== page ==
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Charity and Charitable Acts

By: Joanne Walker BA (hons) - Updated: 1 Jan 2013 | comments*Discuss
Charity Giving Receiving Volunteer

Charity encompasses many facets although for most people, it is the charitable organisations which exist to help people which spring to mind when they hear the word. Charity has both positive and negative connotations.

The charities which are set up to provide help, raise awareness and conduct research are normally given a positive reception. However, people can also react angrily to offers of help if they feel they are not needed, often branding them charity. But on the whole charity is a good concept and one which, in the context of a well- functioning society, is vital.

Charity allows people to help others and put others before themselves, which is vital to the social well being of anyone. No one would be able to class themselves as a good citizen without charity.

Who Is Involved With Charity?

Charity is, and remains, the first port of call for the injured, sick and friendless. The range of people helped by charity is vast. Furthermore, any one of us may need help from a charity at any point in the future.

This could be something as life changing as contracting a deadly illness such as cancer and needing help from organisations such as Macmillan Cancer Relief. It may be finding ourselves homeless, and needing help from a national charity like Shelter or a smaller, more local centre. But the range of people who work in charity and the reasons they do it is also vast.

People are attracted to charity work for many reasons. There are the headline-makers; the brave people who, having contracted a disease, want to then go on to raise money for a charity which has supported them. There are the people who want to raise funds to help a charity that support family or friends.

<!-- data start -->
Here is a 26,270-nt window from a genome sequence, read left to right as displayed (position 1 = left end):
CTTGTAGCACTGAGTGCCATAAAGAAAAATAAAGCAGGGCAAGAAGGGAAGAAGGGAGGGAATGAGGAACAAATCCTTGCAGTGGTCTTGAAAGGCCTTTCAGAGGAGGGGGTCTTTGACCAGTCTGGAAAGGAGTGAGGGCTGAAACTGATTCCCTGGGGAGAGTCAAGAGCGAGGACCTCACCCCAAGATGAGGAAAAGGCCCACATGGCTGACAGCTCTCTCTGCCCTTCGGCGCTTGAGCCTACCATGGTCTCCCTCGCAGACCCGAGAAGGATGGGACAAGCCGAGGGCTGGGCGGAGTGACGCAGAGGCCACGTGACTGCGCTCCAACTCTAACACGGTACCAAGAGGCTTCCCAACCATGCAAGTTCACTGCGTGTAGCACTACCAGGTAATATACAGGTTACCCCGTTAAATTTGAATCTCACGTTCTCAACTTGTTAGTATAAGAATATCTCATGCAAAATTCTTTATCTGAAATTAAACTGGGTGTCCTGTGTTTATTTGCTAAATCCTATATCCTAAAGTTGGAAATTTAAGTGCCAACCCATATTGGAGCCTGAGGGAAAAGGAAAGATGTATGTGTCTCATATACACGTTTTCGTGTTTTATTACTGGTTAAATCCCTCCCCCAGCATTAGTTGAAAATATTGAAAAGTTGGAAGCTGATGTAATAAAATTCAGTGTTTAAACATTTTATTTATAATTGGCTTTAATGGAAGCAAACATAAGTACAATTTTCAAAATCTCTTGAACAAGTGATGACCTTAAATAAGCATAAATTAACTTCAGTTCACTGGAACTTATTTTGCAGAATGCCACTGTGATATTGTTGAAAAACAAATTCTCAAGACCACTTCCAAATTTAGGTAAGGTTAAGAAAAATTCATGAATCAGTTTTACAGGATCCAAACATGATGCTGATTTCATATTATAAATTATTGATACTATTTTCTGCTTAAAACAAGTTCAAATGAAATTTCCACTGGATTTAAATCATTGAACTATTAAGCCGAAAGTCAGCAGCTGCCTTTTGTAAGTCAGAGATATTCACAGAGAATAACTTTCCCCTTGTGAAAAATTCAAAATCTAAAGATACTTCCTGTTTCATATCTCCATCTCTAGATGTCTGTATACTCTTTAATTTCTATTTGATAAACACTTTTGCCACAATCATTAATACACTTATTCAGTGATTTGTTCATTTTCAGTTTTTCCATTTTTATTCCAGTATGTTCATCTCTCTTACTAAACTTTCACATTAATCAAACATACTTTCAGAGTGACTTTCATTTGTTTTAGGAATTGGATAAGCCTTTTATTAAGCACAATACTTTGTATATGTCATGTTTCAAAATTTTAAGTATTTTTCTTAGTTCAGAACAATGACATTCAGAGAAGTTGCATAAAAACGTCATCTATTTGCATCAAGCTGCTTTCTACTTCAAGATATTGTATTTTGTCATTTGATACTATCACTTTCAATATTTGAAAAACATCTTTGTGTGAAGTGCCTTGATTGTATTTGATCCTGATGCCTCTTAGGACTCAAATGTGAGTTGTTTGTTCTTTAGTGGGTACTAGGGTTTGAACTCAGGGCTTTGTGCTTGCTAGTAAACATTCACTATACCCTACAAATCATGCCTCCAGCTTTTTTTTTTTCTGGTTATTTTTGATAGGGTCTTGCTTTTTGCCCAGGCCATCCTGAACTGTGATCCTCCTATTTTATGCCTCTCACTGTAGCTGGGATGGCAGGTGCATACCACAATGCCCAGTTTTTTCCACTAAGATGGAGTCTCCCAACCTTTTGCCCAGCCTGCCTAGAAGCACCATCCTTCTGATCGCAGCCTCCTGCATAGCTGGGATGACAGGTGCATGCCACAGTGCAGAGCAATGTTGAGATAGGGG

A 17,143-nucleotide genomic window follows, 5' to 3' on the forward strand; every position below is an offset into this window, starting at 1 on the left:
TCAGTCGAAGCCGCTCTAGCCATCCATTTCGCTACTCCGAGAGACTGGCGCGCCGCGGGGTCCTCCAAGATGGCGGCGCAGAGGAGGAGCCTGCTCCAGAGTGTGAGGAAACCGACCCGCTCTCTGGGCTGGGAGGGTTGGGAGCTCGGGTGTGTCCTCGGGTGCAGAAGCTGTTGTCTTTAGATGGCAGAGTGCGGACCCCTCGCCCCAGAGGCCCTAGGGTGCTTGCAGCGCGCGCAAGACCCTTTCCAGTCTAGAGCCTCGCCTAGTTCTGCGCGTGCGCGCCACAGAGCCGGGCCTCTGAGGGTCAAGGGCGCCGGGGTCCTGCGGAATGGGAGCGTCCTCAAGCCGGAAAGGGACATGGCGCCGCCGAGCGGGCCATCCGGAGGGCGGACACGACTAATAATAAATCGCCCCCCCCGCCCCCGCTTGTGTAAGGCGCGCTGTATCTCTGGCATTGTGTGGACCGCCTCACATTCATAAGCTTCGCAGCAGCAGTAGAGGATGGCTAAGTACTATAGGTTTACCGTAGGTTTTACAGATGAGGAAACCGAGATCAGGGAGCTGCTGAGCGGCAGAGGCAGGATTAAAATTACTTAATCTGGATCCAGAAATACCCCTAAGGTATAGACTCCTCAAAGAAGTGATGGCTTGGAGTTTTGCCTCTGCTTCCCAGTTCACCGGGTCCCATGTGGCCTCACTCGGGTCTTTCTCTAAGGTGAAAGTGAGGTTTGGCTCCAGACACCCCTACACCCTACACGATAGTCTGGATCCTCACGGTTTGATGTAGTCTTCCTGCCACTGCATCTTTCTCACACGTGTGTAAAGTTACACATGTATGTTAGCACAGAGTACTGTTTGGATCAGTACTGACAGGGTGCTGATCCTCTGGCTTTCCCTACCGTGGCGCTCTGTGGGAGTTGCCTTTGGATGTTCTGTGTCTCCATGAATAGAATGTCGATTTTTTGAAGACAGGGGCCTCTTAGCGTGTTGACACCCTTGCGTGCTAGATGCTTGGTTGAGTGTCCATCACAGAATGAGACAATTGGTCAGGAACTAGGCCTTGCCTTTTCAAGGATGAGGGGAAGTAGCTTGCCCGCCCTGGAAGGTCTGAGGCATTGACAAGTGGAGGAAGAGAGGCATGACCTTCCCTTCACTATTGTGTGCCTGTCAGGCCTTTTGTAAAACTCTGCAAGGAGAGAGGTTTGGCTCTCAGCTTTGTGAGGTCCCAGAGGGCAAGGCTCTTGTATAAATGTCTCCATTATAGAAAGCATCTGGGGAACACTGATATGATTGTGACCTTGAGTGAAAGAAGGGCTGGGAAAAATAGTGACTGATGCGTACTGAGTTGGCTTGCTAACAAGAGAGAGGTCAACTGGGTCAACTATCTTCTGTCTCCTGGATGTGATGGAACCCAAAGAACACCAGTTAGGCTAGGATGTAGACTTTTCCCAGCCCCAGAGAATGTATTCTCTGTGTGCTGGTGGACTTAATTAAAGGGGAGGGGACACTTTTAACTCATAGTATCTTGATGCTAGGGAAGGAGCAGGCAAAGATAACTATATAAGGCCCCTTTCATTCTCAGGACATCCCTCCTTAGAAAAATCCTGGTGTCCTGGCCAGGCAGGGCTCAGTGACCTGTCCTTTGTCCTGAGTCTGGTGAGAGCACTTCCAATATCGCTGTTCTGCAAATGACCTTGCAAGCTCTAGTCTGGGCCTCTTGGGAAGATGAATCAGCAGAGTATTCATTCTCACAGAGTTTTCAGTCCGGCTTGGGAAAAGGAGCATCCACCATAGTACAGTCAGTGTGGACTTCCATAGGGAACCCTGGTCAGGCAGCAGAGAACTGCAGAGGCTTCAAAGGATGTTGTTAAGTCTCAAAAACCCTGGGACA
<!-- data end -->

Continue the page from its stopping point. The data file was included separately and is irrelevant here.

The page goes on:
Some people choose to go into charity work to give something back to community – with the express intention of being a good citizen. And some fall into it almost by accident – because they are exploring new hobbies and interests. All of these people are vital to a charity being able to function, and all of them bring different things of benefit to the charity.

Charitable Acts

But charity does not have to be applied to a big national or even regional organisation to be charity. Anyone who helps those less fortunate than themselves can be said to be carrying out charity. This could include going to old people’s homes and spending a few hours talking to people who may not have any other visitors, or doing likewise in hospitals. It could mean going shopping or doing basic household chores for a neighbour who cannot do it for themselves.

Some people carry out small charitable acts like this all of the time, such as ministers and priests who visit the sick and vulnerable as part of their day to day duties. Generally, charity suggests that the giver is sacrificing something of their own for the good of the person receiving the charity. This could be time, money or effort.

And crucially, for charity, the person carrying out the charity does not shout about it. They go about their business and carry out the charitable acts without the need for anyone else to know. They carry out acts to benefit others, not to reap the rewards themselves.

Charity and volunteering are worth billions of pounds to our economy. If they did not exist, then money would have to be spent on the things they achieve. Of course, the bigger charities are run as businesses, and deal with thousands of pounds of money. But the smaller charitable cats which means just as much to the people on the receiving end of them cost nothing in terms of cash and would be impossible to replace.

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